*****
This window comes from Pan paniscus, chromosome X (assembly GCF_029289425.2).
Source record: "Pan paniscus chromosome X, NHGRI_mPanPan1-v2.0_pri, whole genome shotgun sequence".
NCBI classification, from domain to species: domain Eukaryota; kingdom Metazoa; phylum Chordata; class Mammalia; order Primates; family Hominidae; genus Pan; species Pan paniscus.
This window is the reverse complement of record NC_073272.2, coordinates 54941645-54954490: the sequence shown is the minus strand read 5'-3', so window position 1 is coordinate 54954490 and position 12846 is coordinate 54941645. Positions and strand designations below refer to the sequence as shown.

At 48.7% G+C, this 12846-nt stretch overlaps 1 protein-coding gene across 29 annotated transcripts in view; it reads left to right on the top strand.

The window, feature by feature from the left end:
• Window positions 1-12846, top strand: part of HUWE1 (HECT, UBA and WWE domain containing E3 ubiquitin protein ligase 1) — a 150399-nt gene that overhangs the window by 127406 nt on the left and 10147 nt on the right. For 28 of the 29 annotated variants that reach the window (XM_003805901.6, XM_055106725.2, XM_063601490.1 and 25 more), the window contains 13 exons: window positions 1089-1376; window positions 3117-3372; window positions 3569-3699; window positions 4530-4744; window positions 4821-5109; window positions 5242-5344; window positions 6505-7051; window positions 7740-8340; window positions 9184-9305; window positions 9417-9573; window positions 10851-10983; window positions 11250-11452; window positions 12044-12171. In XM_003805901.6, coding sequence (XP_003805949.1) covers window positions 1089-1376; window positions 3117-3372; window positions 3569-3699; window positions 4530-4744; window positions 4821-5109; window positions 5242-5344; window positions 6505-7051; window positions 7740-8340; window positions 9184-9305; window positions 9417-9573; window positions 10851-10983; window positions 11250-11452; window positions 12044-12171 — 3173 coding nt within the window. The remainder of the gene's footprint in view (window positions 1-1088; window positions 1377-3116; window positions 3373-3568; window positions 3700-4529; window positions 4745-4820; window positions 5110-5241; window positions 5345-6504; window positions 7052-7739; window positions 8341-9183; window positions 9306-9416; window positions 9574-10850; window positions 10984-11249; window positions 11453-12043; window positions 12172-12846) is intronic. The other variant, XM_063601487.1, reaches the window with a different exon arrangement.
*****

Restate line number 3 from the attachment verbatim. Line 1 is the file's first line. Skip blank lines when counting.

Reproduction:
NCBI classification, from domain to species: domain Eukaryota; kingdom Metazoa; phylum Chordata; class Mammalia; order Primates; family Hominidae; genus Pan; species Pan paniscus.